BW: I shouldn't, no really I can't take all the credit. It never would have happened if Kid Kamikaze had his car, but his car had been stolen by Los Latinos, and they only stole Double K's car to get our tag belts, and they only did that because Commissioner FitzMorris wouldn't give them a title shot and he wouldn't do that because he didn't realize that was what they wanted, because FitzMorris quote "Don't speak Mexican" unquote. So really credit the Commissioner.
MoT: Los Latinos? Are they no-selling midget pieces of shit?
BW: That's not a really polite way to describe them...
MoT: From Peru?
BW: That would be them, yep.
MoT: But they don't speak "Mexican"! They don't even speak Spanish! They are from Peru, they speak Portuguese!
BW: Which the Commissioner doesn't speak either. Now, Double K and I had just won the IWS tag titles a few months before, beating the Hardcore Ninjaz who sort of disintegrated during our match with Hardcore Ninja Number Two turning Evil and turning on his brother.
MoT: The Hardcore Ninjaz? From Fabertown, Japan?
MoT: I have a postcard from Fabertown - sent by one of my supporters while she was touring Japan. Here, you see, it is a picture of the famous Ninja Gardens of Fabertown.
BW: I see the garden, but where are the Ninjas?
MoT: I do not think that you properly understand what a Ninja is. They are hidden of course.
BW: Right. Well, we had beaten the Ninjas for the tag team titles. Los Latinos wanted to challenge us for the titles, but Commissioner FitzMorris chased them out of his office because he didn't understand what they were saying, so the Latinos decided to force us to challenge them.
MoT: Sound strategy.
BW: Very. Kid Kamikaze had just returned from a safari in Africa hunting Canadian Geese.
MoT: Hunting Canadian Geese? From personal experience, that can be very dangerous. Canadian Geese are quite vicious when cornered.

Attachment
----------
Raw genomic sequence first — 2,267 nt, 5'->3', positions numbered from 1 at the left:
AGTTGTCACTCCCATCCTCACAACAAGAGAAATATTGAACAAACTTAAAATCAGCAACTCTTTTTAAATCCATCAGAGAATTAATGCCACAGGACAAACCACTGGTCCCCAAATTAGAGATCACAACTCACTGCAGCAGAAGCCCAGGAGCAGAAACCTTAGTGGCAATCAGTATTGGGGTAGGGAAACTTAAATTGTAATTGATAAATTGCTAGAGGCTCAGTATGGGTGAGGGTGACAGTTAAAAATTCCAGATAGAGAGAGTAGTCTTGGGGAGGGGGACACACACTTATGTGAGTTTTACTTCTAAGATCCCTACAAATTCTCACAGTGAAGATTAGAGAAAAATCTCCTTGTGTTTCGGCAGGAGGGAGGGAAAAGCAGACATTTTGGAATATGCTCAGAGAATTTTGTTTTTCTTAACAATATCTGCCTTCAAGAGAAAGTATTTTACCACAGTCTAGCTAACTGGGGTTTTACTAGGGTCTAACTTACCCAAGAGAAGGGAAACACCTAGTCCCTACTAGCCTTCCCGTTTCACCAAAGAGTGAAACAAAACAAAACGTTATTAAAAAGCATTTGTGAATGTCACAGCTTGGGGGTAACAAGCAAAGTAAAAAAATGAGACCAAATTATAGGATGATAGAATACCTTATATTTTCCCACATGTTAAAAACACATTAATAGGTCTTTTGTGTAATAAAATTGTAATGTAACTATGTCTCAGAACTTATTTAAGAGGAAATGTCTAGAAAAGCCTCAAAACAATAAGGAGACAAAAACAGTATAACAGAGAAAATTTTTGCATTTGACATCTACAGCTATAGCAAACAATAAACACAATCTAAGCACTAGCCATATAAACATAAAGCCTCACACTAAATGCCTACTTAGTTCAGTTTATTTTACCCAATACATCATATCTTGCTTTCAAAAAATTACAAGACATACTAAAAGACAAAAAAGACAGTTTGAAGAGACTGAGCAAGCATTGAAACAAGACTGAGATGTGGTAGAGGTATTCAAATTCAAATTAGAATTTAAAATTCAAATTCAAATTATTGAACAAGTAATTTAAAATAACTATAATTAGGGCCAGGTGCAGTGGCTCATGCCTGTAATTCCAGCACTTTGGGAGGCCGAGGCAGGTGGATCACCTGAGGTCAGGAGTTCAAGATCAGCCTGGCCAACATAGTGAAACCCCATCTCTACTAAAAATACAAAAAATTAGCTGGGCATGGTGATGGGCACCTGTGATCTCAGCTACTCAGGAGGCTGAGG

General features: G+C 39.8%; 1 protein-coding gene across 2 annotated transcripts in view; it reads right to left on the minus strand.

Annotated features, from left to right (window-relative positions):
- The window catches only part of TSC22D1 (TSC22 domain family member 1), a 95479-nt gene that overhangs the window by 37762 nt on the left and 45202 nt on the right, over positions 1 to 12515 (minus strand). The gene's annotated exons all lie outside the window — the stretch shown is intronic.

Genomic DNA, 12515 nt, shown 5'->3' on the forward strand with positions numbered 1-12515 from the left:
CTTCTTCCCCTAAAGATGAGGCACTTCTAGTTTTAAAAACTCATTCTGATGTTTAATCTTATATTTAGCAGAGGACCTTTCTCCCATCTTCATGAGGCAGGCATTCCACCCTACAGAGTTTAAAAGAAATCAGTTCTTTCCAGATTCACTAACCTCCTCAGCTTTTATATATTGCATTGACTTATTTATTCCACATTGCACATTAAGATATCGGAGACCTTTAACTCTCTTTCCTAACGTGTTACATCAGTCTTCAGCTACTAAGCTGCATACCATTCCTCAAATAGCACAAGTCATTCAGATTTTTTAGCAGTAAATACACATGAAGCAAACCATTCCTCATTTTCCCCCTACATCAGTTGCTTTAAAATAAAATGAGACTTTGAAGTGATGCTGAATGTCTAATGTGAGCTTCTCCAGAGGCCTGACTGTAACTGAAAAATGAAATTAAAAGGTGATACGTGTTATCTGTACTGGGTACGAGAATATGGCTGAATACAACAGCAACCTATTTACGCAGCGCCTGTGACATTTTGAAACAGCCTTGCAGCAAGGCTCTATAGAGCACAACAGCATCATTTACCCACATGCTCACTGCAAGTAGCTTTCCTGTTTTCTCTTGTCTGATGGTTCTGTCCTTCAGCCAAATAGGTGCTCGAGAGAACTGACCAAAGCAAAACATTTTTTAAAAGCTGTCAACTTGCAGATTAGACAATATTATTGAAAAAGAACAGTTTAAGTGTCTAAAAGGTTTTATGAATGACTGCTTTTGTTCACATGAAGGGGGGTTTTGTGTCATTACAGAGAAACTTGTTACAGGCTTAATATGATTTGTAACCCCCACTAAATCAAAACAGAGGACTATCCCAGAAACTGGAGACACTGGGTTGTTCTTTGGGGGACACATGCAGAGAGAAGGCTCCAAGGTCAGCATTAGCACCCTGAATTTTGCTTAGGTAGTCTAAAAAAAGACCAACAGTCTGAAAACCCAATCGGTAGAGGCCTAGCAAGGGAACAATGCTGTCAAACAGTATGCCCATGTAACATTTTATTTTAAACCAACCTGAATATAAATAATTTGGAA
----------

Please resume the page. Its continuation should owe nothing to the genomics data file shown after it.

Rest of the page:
BW: I think that was why he was hunting for them in Africa. Give them lots of room. So, Double K is just back from his safari, showing off his new safari hat, when Los Latinos steal the Double K K car and drive off with our tag team belts.
MoT: Kid Kamikaze drives a K Car?
BW: No, but we always call his car a K Car. Drives him nuts. So, Los Latinos have our tag team belts and Double K's car. We have to fight them at Violent Valentines. And I open my big mouth and say that I am going to unveil "The Most Dangerous Move Ever Seen In Wrestling!" Well, that meant that I would have to do some research. Normally, that meant that Double K would make the trip to the video store and come back with some Bruce Lee, some Jackie Chan, some Jet Li, some Steven Seagal that sort of thing and together we would look for some moves that we could steal or modify. But Kid Kamikaze can't go to the video store because he has no car. So, instead, I went to the video store alone, and well to make a long story short, I got distracted and instead of Enter the Dragon, I came back with... Deuce Bigalow: Male Gigolo. And the most memorable, possibly the only martial arts maneuver in Deuce Bigalow is the Ass Punch.
MoT: So you derive wrestling inspiration from Rob Schneider?
BW: Doesn't everyone?